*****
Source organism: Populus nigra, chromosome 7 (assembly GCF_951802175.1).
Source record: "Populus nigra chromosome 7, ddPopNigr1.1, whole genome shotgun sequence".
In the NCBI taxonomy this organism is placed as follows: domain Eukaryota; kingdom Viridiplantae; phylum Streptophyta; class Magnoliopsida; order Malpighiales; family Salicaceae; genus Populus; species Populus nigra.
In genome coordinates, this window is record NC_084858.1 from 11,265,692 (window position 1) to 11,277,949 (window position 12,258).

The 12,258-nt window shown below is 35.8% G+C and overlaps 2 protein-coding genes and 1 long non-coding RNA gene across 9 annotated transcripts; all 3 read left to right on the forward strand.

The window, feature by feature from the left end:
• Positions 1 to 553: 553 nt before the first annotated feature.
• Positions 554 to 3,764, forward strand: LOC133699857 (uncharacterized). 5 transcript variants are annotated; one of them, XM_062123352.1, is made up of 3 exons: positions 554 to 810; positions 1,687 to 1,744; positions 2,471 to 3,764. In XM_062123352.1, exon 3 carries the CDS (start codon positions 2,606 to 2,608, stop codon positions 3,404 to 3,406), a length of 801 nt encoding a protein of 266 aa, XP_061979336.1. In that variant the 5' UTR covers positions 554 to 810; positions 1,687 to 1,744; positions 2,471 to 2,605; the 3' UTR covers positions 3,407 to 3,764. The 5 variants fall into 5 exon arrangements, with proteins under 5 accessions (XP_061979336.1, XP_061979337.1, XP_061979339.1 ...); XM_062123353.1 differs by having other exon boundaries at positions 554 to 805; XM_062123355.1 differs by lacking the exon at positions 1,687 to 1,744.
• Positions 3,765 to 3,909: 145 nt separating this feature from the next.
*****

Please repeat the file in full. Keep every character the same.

Source organism: Populus nigra, chromosome 7 (assembly GCF_951802175.1).
Source record: "Populus nigra chromosome 7, ddPopNigr1.1, whole genome shotgun sequence".
In the NCBI taxonomy this organism is placed as follows: domain Eukaryota; kingdom Viridiplantae; phylum Streptophyta; class Magnoliopsida; order Malpighiales; family Salicaceae; genus Populus; species Populus nigra.
In genome coordinates, this window is record NC_084858.1 from 11,265,692 (window position 1) to 11,277,949 (window position 12,258).

The 12,258-nt window shown below is 35.8% G+C and overlaps 2 protein-coding genes and 1 long non-coding RNA gene across 9 annotated transcripts; all 3 read left to right on the forward strand.

The window, feature by feature from the left end:
• Positions 1 to 553: 553 nt before the first annotated feature.
• Positions 554 to 3,764, forward strand: LOC133699857 (uncharacterized). 5 transcript variants are annotated; one of them, XM_062123352.1, is made up of 3 exons: positions 554 to 810; positions 1,687 to 1,744; positions 2,471 to 3,764. In XM_062123352.1, exon 3 carries the CDS (start codon positions 2,606 to 2,608, stop codon positions 3,404 to 3,406), a length of 801 nt encoding a protein of 266 aa, XP_061979336.1. In that variant the 5' UTR covers positions 554 to 810; positions 1,687 to 1,744; positions 2,471 to 2,605; the 3' UTR covers positions 3,407 to 3,764. The 5 variants fall into 5 exon arrangements, with proteins under 5 accessions (XP_061979336.1, XP_061979337.1, XP_061979339.1 ...); XM_062123353.1 differs by having other exon boundaries at positions 554 to 805; XM_062123355.1 differs by lacking the exon at positions 1,687 to 1,744.
• Positions 3,765 to 3,909: 145 nt separating this feature from the next.